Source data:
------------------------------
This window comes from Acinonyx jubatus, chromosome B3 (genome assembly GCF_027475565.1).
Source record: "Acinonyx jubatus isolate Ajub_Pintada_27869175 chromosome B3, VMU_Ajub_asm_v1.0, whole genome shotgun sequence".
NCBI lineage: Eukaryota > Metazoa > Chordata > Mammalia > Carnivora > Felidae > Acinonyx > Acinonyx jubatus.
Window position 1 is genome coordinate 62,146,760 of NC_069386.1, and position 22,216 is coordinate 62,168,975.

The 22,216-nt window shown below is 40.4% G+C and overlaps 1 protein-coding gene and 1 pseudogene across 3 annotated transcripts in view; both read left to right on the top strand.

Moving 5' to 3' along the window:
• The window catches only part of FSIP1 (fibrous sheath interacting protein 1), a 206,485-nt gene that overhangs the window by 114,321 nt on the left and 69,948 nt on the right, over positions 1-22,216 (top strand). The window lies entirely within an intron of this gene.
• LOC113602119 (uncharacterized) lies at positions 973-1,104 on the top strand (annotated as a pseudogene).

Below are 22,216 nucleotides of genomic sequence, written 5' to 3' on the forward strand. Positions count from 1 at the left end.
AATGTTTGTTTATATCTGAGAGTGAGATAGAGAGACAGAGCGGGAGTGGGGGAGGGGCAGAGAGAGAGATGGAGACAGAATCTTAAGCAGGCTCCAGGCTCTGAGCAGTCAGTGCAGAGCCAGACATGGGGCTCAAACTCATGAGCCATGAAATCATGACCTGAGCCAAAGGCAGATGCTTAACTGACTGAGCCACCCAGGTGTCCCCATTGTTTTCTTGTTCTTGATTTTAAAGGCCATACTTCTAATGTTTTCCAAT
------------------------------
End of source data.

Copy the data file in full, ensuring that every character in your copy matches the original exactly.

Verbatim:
This window comes from Acinonyx jubatus, chromosome B3 (genome assembly GCF_027475565.1).
Source record: "Acinonyx jubatus isolate Ajub_Pintada_27869175 chromosome B3, VMU_Ajub_asm_v1.0, whole genome shotgun sequence".
NCBI lineage: Eukaryota > Metazoa > Chordata > Mammalia > Carnivora > Felidae > Acinonyx > Acinonyx jubatus.
Window position 1 is genome coordinate 62,146,760 of NC_069386.1, and position 22,216 is coordinate 62,168,975.

The 22,216-nt window shown below is 40.4% G+C and overlaps 1 protein-coding gene and 1 pseudogene across 3 annotated transcripts in view; both read left to right on the top strand.

Moving 5' to 3' along the window:
• The window catches only part of FSIP1 (fibrous sheath interacting protein 1), a 206,485-nt gene that overhangs the window by 114,321 nt on the left and 69,948 nt on the right, over positions 1-22,216 (top strand). The window lies entirely within an intron of this gene.
• LOC113602119 (uncharacterized) lies at positions 973-1,104 on the top strand (annotated as a pseudogene).

Below are 22,216 nucleotides of genomic sequence, written 5' to 3' on the forward strand. Positions count from 1 at the left end.
AATGTTTGTTTATATCTGAGAGTGAGATAGAGAGACAGAGCGGGAGTGGGGGAGGGGCAGAGAGAGAGATGGAGACAGAATCTTAAGCAGGCTCCAGGCTCTGAGCAGTCAGTGCAGAGCCAGACATGGGGCTCAAACTCATGAGCCATGAAATCATGACCTGAGCCAAAGGCAGATGCTTAACTGACTGAGCCACCCAGGTGTCCCCATTGTTTTCTTGTTCTTGATTTTAAAGGCCATACTTCTAATGTTTTCCAAT